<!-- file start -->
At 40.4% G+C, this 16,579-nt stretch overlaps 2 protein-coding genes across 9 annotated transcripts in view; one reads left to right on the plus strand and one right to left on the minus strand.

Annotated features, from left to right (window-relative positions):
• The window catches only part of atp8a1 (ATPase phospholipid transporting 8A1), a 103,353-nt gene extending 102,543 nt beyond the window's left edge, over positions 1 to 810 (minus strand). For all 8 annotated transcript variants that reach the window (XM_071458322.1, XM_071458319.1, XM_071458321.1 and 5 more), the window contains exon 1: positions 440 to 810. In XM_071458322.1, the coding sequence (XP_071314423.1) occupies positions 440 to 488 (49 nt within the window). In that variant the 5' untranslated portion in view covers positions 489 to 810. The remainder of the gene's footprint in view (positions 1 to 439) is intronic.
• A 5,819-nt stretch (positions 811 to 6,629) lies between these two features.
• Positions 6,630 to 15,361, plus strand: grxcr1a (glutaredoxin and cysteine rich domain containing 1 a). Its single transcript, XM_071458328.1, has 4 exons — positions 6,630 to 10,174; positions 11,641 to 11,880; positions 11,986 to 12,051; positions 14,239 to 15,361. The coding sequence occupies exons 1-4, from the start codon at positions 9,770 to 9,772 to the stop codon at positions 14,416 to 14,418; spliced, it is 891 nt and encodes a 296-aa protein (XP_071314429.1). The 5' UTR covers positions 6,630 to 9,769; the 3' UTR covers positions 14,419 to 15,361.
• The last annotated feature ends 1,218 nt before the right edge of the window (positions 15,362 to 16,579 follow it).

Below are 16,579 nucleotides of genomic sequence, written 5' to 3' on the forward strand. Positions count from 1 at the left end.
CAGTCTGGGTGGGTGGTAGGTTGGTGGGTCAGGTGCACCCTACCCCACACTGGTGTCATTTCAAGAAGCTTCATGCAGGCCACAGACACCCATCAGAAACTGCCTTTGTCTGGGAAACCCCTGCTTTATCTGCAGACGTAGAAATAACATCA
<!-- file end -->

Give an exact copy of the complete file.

At 40.4% G+C, this 16,579-nt stretch overlaps 2 protein-coding genes across 9 annotated transcripts in view; one reads left to right on the plus strand and one right to left on the minus strand.

Annotated features, from left to right (window-relative positions):
• The window catches only part of atp8a1 (ATPase phospholipid transporting 8A1), a 103,353-nt gene extending 102,543 nt beyond the window's left edge, over positions 1 to 810 (minus strand). For all 8 annotated transcript variants that reach the window (XM_071458322.1, XM_071458319.1, XM_071458321.1 and 5 more), the window contains exon 1: positions 440 to 810. In XM_071458322.1, the coding sequence (XP_071314423.1) occupies positions 440 to 488 (49 nt within the window). In that variant the 5' untranslated portion in view covers positions 489 to 810. The remainder of the gene's footprint in view (positions 1 to 439) is intronic.
• A 5,819-nt stretch (positions 811 to 6,629) lies between these two features.
• Positions 6,630 to 15,361, plus strand: grxcr1a (glutaredoxin and cysteine rich domain containing 1 a). Its single transcript, XM_071458328.1, has 4 exons — positions 6,630 to 10,174; positions 11,641 to 11,880; positions 11,986 to 12,051; positions 14,239 to 15,361. The coding sequence occupies exons 1-4, from the start codon at positions 9,770 to 9,772 to the stop codon at positions 14,416 to 14,418; spliced, it is 891 nt and encodes a 296-aa protein (XP_071314429.1). The 5' UTR covers positions 6,630 to 9,769; the 3' UTR covers positions 14,419 to 15,361.
• The last annotated feature ends 1,218 nt before the right edge of the window (positions 15,362 to 16,579 follow it).

Below are 16,579 nucleotides of genomic sequence, written 5' to 3' on the forward strand. Positions count from 1 at the left end.
CAGTCTGGGTGGGTGGTAGGTTGGTGGGTCAGGTGCACCCTACCCCACACTGGTGTCATTTCAAGAAGCTTCATGCAGGCCACAGACACCCATCAGAAACTGCCTTTGTCTGGGAAACCCCTGCTTTATCTGCAGACGTAGAAATAACATCA